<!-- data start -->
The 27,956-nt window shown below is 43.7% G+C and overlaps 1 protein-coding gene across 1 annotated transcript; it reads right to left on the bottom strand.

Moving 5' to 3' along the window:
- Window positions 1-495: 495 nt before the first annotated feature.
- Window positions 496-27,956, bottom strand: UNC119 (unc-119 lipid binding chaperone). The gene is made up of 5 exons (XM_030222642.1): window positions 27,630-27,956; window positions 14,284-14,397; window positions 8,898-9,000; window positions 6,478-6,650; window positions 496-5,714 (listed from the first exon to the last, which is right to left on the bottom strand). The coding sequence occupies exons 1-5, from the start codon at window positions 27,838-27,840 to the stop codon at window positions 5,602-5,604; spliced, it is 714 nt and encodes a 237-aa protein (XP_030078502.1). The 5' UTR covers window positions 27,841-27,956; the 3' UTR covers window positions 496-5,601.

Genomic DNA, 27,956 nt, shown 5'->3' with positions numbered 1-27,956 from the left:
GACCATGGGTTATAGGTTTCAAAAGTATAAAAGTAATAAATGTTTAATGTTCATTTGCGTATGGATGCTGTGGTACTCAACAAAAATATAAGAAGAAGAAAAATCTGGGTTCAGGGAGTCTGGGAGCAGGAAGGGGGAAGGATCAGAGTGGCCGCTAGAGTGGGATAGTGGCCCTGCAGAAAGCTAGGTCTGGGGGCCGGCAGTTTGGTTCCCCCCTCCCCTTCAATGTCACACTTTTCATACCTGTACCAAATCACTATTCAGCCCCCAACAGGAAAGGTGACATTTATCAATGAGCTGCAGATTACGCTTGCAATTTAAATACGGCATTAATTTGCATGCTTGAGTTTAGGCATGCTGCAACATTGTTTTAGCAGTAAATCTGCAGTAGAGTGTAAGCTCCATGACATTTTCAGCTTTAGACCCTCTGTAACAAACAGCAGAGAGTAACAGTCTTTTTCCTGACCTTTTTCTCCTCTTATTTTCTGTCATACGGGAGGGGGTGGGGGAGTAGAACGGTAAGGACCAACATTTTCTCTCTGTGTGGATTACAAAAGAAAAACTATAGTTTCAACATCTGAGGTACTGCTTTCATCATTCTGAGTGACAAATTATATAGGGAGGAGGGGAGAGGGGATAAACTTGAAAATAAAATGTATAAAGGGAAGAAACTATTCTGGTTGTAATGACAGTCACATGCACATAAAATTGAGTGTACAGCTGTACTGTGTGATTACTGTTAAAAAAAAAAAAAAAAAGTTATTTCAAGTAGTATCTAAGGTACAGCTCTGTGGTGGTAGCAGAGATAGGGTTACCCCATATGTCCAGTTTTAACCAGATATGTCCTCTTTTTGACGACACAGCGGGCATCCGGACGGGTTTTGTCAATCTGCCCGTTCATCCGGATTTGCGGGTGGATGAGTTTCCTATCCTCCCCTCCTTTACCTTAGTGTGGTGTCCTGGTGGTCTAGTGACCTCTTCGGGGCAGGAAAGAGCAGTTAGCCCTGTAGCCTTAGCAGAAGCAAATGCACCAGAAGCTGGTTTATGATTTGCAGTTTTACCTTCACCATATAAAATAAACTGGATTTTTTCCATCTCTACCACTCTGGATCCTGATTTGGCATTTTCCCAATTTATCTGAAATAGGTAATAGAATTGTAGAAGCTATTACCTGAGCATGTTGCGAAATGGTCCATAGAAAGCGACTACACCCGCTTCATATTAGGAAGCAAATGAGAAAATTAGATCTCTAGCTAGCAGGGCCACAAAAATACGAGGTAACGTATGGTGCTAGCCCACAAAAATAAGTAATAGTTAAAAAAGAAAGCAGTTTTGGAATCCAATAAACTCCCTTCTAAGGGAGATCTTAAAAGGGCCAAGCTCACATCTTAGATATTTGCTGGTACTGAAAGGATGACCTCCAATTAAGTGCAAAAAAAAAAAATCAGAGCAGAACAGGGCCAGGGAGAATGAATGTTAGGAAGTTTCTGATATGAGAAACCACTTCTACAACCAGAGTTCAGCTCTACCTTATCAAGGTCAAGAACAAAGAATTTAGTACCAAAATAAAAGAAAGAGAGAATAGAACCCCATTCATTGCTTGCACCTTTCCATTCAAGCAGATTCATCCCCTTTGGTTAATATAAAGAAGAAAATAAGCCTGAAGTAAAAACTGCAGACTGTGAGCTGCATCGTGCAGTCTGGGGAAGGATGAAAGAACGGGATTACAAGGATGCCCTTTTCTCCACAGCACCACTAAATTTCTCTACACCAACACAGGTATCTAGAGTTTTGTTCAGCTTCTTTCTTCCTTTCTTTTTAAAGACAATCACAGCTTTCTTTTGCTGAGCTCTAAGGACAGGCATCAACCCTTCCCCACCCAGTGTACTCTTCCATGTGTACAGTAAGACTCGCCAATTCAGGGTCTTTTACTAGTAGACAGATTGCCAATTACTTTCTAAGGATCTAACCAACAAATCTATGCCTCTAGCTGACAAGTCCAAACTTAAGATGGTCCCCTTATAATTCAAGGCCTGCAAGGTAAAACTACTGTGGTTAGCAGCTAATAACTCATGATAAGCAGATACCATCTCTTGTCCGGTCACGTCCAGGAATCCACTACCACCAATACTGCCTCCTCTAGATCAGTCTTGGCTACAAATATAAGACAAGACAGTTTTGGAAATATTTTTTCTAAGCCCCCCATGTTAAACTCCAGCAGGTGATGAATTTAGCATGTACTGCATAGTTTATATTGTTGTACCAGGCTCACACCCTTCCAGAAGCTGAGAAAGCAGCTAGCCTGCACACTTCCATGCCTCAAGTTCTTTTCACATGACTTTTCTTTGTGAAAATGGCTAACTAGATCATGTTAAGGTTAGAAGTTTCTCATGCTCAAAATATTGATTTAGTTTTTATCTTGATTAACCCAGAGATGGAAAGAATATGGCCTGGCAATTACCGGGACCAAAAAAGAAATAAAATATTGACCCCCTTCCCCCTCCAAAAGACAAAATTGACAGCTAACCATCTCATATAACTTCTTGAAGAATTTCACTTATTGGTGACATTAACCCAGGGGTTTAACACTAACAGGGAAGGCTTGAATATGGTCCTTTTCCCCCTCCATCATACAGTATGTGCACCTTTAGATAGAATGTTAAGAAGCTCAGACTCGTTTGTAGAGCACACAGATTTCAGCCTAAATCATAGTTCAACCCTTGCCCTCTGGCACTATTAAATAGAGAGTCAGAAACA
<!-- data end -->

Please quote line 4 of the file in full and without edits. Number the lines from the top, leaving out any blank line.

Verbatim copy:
- Window positions 496-27,956, bottom strand: UNC119 (unc-119 lipid binding chaperone). The gene is made up of 5 exons (XM_030222642.1): window positions 27,630-27,956; window positions 14,284-14,397; window positions 8,898-9,000; window positions 6,478-6,650; window positions 496-5,714 (listed from the first exon to the last, which is right to left on the bottom strand). The coding sequence occupies exons 1-5, from the start codon at window positions 27,838-27,840 to the stop codon at window positions 5,602-5,604; spliced, it is 714 nt and encodes a 237-aa protein (XP_030078502.1). The 5' UTR covers window positions 27,841-27,956; the 3' UTR covers window positions 496-5,601.